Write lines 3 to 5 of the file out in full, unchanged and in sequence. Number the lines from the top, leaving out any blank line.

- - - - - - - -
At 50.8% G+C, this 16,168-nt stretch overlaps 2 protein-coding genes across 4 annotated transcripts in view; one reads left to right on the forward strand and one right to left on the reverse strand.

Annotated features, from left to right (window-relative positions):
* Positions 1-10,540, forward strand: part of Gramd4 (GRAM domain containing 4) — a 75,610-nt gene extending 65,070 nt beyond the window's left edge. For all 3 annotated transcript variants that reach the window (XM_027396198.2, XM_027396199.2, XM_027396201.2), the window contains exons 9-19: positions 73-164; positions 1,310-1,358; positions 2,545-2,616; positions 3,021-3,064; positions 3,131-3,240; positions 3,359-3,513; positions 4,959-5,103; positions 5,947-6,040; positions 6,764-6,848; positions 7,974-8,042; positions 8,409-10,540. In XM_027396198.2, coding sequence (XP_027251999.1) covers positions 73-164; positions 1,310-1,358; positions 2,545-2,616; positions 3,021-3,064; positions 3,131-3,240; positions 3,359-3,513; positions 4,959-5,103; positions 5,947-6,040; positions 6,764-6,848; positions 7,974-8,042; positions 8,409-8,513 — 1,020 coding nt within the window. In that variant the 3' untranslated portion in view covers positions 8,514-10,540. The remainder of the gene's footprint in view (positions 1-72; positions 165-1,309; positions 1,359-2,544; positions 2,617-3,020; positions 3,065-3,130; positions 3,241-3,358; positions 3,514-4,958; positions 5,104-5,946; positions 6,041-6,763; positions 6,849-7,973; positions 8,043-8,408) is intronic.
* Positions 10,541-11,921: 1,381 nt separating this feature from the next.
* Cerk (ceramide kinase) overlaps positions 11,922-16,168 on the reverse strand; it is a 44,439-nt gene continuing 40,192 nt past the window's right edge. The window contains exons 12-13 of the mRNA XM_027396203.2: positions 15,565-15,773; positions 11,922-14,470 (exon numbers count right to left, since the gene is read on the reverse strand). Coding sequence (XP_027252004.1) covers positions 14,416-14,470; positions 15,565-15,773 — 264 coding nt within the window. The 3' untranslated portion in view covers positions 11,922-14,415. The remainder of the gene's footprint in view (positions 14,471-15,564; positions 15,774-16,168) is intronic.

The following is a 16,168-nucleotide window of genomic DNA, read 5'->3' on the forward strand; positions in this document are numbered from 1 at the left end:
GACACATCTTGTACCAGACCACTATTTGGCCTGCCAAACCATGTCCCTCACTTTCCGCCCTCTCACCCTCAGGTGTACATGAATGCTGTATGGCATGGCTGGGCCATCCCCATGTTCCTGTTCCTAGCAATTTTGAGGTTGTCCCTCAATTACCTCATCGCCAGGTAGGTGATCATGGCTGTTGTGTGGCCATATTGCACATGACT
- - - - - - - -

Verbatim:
* Positions 1-10,540, forward strand: part of Gramd4 (GRAM domain containing 4) — a 75,610-nt gene extending 65,070 nt beyond the window's left edge. For all 3 annotated transcript variants that reach the window (XM_027396198.2, XM_027396199.2, XM_027396201.2), the window contains exons 9-19: positions 73-164; positions 1,310-1,358; positions 2,545-2,616; positions 3,021-3,064; positions 3,131-3,240; positions 3,359-3,513; positions 4,959-5,103; positions 5,947-6,040; positions 6,764-6,848; positions 7,974-8,042; positions 8,409-10,540. In XM_027396198.2, coding sequence (XP_027251999.1) covers positions 73-164; positions 1,310-1,358; positions 2,545-2,616; positions 3,021-3,064; positions 3,131-3,240; positions 3,359-3,513; positions 4,959-5,103; positions 5,947-6,040; positions 6,764-6,848; positions 7,974-8,042; positions 8,409-8,513 — 1,020 coding nt within the window. In that variant the 3' untranslated portion in view covers positions 8,514-10,540. The remainder of the gene's footprint in view (positions 1-72; positions 165-1,309; positions 1,359-2,544; positions 2,617-3,020; positions 3,065-3,130; positions 3,241-3,358; positions 3,514-4,958; positions 5,104-5,946; positions 6,041-6,763; positions 6,849-7,973; positions 8,043-8,408) is intronic.
* Positions 10,541-11,921: 1,381 nt separating this feature from the next.
* Cerk (ceramide kinase) overlaps positions 11,922-16,168 on the reverse strand; it is a 44,439-nt gene continuing 40,192 nt past the window's right edge. The window contains exons 12-13 of the mRNA XM_027396203.2: positions 15,565-15,773; positions 11,922-14,470 (exon numbers count right to left, since the gene is read on the reverse strand). Coding sequence (XP_027252004.1) covers positions 14,416-14,470; positions 15,565-15,773 — 264 coding nt within the window. The 3' untranslated portion in view covers positions 11,922-14,415. The remainder of the gene's footprint in view (positions 14,471-15,564; positions 15,774-16,168) is intronic.